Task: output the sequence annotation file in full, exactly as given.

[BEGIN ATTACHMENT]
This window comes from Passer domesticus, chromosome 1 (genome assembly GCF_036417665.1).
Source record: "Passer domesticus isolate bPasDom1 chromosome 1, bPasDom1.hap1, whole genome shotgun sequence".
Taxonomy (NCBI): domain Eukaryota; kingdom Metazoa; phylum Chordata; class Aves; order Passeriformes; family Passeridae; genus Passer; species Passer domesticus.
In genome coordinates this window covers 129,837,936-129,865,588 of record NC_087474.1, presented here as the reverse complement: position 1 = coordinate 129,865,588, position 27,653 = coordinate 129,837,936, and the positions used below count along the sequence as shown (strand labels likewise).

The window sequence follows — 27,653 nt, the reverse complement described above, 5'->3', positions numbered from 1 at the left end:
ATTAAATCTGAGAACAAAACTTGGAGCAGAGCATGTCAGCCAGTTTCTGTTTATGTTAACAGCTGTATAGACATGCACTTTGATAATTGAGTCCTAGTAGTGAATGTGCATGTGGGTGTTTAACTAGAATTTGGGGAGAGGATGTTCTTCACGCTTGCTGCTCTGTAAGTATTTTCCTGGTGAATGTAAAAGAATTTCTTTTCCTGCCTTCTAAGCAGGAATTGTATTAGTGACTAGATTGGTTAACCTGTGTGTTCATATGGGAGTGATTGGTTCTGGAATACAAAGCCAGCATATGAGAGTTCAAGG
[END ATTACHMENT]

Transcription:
This window comes from Passer domesticus, chromosome 1 (genome assembly GCF_036417665.1).
Source record: "Passer domesticus isolate bPasDom1 chromosome 1, bPasDom1.hap1, whole genome shotgun sequence".
Taxonomy (NCBI): domain Eukaryota; kingdom Metazoa; phylum Chordata; class Aves; order Passeriformes; family Passeridae; genus Passer; species Passer domesticus.
In genome coordinates this window covers 129,837,936-129,865,588 of record NC_087474.1, presented here as the reverse complement: position 1 = coordinate 129,865,588, position 27,653 = coordinate 129,837,936, and the positions used below count along the sequence as shown (strand labels likewise).

The window sequence follows — 27,653 nt, the reverse complement described above, 5'->3', positions numbered from 1 at the left end:
ATTAAATCTGAGAACAAAACTTGGAGCAGAGCATGTCAGCCAGTTTCTGTTTATGTTAACAGCTGTATAGACATGCACTTTGATAATTGAGTCCTAGTAGTGAATGTGCATGTGGGTGTTTAACTAGAATTTGGGGAGAGGATGTTCTTCACGCTTGCTGCTCTGTAAGTATTTTCCTGGTGAATGTAAAAGAATTTCTTTTCCTGCCTTCTAAGCAGGAATTGTATTAGTGACTAGATTGGTTAACCTGTGTGTTCATATGGGAGTGATTGGTTCTGGAATACAAAGCCAGCATATGAGAGTTCAAGG